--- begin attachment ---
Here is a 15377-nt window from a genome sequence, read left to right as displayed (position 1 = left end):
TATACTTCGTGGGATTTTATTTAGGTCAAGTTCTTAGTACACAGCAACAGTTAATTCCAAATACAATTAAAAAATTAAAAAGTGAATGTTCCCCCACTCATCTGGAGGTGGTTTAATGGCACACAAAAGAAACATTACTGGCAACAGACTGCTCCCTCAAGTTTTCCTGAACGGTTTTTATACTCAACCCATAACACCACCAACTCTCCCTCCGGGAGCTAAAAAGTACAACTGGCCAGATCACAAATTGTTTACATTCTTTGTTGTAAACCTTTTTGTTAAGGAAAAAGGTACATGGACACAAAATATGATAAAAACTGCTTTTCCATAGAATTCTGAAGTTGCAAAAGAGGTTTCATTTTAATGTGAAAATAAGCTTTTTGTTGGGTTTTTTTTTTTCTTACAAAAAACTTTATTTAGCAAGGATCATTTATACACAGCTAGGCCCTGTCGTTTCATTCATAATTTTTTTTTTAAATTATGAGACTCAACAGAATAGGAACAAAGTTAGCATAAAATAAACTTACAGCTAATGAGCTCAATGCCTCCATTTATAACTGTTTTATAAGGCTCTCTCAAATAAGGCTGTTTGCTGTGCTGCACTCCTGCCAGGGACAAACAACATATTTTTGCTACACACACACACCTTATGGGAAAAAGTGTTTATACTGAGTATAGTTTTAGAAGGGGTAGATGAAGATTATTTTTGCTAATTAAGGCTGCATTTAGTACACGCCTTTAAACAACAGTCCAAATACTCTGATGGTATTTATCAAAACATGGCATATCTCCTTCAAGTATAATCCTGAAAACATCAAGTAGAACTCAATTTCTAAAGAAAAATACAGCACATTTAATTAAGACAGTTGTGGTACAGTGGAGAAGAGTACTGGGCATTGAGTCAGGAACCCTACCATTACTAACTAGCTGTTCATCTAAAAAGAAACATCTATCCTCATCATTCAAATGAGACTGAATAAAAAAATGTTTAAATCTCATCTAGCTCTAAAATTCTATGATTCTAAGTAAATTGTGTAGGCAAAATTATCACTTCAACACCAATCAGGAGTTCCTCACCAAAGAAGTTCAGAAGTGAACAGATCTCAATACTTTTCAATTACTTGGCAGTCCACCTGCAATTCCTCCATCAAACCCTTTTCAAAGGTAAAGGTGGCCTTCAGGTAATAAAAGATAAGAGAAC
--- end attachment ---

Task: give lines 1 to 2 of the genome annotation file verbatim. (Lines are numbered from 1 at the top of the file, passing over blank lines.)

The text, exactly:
Here is a 15377-nt window from a genome sequence, read left to right as displayed (position 1 = left end):
TATACTTCGTGGGATTTTATTTAGGTCAAGTTCTTAGTACACAGCAACAGTTAATTCCAAATACAATTAAAAAATTAAAAAGTGAATGTTCCCCCACTCATCTGGAGGTGGTTTAATGGCACACAAAAGAAACATTACTGGCAACAGACTGCTCCCTCAAGTTTTCCTGAACGGTTTTTATACTCAACCCATAACACCACCAACTCTCCCTCCGGGAGCTAAAAAGTACAACTGGCCAGATCACAAATTGTTTACATTCTTTGTTGTAAACCTTTTTGTTAAGGAAAAAGGTACATGGACACAAAATATGATAAAAACTGCTTTTCCATAGAATTCTGAAGTTGCAAAAGAGGTTTCATTTTAATGTGAAAATAAGCTTTTTGTTGGGTTTTTTTTTTTCTTACAAAAAACTTTATTTAGCAAGGATCATTTATACACAGCTAGGCCCTGTCGTTTCATTCATAATTTTTTTTTTAAATTATGAGACTCAACAGAATAGGAACAAAGTTAGCATAAAATAAACTTACAGCTAATGAGCTCAATGCCTCCATTTATAACTGTTTTATAAGGCTCTCTCAAATAAGGCTGTTTGCTGTGCTGCACTCCTGCCAGGGACAAACAACATATTTTTGCTACACACACACACCTTATGGGAAAAAGTGTTTATACTGAGTATAGTTTTAGAAGGGGTAGATGAAGATTATTTTTGCTAATTAAGGCTGCATTTAGTACACGCCTTTAAACAACAGTCCAAATACTCTGATGGTATTTATCAAAACATGGCATATCTCCTTCAAGTATAATCCTGAAAACATCAAGTAGAACTCAATTTCTAAAGAAAAATACAGCACATTTAATTAAGACAGTTGTGGTACAGTGGAGAAGAGTACTGGGCATTGAGTCAGGAACCCTACCATTACTAACTAGCTGTTCATCTAAAAAGAAACATCTATCCTCATCATTCAAATGAGACTGAATAAAAAAATGTTTAAATCTCATCTAGCTCTAAAATTCTATGATTCTAAGTAAATTGTGTAGGCAAAATTATCACTTCAACACCAATCAGGAGTTCCTCACCAAAGAAGTTCAGAAGTGAACAGATCTCAATACTTTTCAATTACTTGGCAGTCCACCTGCAATTCCTCCATCAAACCCTTTTCAAAGGTAAAGGTGGCCTTCAGGTAATAAAAGATAAGAGAAC